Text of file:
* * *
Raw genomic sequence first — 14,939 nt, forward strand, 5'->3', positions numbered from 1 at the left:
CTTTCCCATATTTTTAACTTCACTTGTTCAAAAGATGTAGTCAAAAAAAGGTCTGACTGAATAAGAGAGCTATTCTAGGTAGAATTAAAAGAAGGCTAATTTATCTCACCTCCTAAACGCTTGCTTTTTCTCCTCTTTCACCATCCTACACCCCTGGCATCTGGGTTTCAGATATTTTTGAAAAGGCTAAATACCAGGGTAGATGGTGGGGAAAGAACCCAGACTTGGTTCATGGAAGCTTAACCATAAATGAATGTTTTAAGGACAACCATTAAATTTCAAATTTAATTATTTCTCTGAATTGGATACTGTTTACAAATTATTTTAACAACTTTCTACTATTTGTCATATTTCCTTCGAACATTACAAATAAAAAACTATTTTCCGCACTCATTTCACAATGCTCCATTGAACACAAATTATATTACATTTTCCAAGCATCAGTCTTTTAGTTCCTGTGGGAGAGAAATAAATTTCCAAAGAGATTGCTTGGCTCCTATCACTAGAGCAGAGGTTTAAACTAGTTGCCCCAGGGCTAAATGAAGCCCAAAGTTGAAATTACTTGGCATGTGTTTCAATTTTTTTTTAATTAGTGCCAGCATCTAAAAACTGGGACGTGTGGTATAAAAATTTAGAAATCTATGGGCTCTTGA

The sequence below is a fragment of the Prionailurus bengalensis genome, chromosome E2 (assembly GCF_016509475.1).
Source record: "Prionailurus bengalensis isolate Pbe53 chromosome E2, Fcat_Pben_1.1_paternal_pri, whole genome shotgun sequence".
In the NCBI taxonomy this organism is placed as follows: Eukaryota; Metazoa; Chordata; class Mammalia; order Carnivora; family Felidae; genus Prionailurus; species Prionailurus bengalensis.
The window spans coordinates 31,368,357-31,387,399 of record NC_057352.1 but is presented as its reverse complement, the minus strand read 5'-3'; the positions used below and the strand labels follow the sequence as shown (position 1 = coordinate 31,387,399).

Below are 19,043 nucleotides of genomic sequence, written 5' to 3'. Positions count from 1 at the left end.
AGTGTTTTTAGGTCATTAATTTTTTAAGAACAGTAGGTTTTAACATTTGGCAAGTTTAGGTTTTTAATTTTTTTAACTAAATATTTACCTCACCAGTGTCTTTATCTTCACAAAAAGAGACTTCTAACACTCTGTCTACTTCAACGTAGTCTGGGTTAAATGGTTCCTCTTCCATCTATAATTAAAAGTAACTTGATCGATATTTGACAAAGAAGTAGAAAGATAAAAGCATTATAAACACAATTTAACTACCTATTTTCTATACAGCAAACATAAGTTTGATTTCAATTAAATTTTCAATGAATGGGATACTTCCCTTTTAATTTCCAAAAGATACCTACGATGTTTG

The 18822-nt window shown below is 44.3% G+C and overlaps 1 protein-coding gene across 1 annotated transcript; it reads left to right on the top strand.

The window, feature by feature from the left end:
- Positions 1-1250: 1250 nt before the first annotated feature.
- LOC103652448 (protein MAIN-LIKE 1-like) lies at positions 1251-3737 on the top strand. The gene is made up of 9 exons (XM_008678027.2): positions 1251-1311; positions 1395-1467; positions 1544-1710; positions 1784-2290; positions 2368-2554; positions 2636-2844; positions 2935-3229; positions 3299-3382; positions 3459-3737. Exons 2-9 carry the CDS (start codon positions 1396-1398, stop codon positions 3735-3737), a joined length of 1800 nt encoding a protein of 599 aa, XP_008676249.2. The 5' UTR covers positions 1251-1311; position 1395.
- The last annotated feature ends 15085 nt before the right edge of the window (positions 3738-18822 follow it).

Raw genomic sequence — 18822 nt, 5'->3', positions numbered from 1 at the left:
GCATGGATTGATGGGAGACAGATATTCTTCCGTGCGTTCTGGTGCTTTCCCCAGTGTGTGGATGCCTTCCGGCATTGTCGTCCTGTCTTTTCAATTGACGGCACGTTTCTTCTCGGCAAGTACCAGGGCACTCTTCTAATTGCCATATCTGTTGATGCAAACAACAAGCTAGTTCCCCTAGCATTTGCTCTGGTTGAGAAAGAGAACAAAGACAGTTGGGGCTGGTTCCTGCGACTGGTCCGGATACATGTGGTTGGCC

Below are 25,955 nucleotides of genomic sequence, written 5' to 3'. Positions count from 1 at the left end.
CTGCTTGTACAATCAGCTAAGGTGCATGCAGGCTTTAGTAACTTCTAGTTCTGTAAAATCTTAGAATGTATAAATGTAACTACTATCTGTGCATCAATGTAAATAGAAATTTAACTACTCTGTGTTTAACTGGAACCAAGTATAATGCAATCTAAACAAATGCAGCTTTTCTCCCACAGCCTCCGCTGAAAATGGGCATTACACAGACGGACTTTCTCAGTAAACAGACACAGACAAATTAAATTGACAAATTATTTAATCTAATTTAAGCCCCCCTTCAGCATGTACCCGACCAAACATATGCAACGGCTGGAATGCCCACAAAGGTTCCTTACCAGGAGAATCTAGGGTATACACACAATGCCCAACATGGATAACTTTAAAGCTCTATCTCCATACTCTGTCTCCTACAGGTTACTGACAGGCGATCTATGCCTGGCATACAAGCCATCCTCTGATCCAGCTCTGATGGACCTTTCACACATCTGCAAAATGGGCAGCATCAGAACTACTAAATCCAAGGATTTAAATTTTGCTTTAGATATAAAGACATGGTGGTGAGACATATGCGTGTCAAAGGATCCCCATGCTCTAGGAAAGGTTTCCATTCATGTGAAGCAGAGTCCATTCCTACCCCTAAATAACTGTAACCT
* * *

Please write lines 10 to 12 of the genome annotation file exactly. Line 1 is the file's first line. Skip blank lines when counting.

The window, feature by feature from the left end:
- Positions 1-1250: 1250 nt before the first annotated feature.
- LOC103652448 (protein MAIN-LIKE 1-like) lies at positions 1251-3737 on the top strand. The gene is made up of 9 exons (XM_008678027.2): positions 1251-1311; positions 1395-1467; positions 1544-1710; positions 1784-2290; positions 2368-2554; positions 2636-2844; positions 2935-3229; positions 3299-3382; positions 3459-3737. Exons 2-9 carry the CDS (start codon positions 1396-1398, stop codon positions 3735-3737), a joined length of 1800 nt encoding a protein of 599 aa, XP_008676249.2. The 5' UTR covers positions 1251-1311; position 1395.